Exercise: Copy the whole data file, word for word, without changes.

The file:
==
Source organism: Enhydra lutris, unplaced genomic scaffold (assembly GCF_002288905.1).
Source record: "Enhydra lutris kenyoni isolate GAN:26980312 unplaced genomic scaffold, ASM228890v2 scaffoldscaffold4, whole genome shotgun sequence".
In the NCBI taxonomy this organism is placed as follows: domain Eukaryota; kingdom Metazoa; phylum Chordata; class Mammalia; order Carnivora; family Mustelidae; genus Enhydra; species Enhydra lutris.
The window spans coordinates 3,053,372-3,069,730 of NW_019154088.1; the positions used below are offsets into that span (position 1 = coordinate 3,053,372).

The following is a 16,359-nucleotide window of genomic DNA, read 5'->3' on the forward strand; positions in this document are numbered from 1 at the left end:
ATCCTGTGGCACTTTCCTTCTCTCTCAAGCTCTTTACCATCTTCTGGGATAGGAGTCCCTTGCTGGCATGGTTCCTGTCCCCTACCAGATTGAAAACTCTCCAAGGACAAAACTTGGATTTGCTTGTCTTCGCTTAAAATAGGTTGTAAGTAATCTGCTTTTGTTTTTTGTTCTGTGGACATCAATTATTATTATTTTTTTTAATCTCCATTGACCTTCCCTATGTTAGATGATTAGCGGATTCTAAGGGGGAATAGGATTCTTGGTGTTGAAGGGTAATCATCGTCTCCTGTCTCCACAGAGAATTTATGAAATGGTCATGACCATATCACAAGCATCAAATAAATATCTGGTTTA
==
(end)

Source organism: Enhydra lutris, unplaced genomic scaffold (assembly GCF_002288905.1).
Source record: "Enhydra lutris kenyoni isolate GAN:26980312 unplaced genomic scaffold, ASM228890v2 scaffoldscaffold4, whole genome shotgun sequence".
In the NCBI taxonomy this organism is placed as follows: domain Eukaryota; kingdom Metazoa; phylum Chordata; class Mammalia; order Carnivora; family Mustelidae; genus Enhydra; species Enhydra lutris.
The window spans coordinates 3,053,372-3,069,730 of NW_019154088.1; the positions used below are offsets into that span (position 1 = coordinate 3,053,372).

The following is a 16,359-nucleotide window of genomic DNA, read 5'->3' on the forward strand; positions in this document are numbered from 1 at the left end:
ATCCTGTGGCACTTTCCTTCTCTCTCAAGCTCTTTACCATCTTCTGGGATAGGAGTCCCTTGCTGGCATGGTTCCTGTCCCCTACCAGATTGAAAACTCTCCAAGGACAAAACTTGGATTTGCTTGTCTTCGCTTAAAATAGGTTGTAAGTAATCTGCTTTTGTTTTTTGTTCTGTGGACATCAATTATTATTATTTTTTTTAATCTCCATTGACCTTCCCTATGTTAGATGATTAGCGGATTCTAAGGGGGAATAGGATTCTTGGTGTTGAAGGGTAATCATCGTCTCCTGTCTCCACAGAGAATTTATGAAATGGTCATGACCATATCACAAGCATCAAATAAATATCTGGTTTA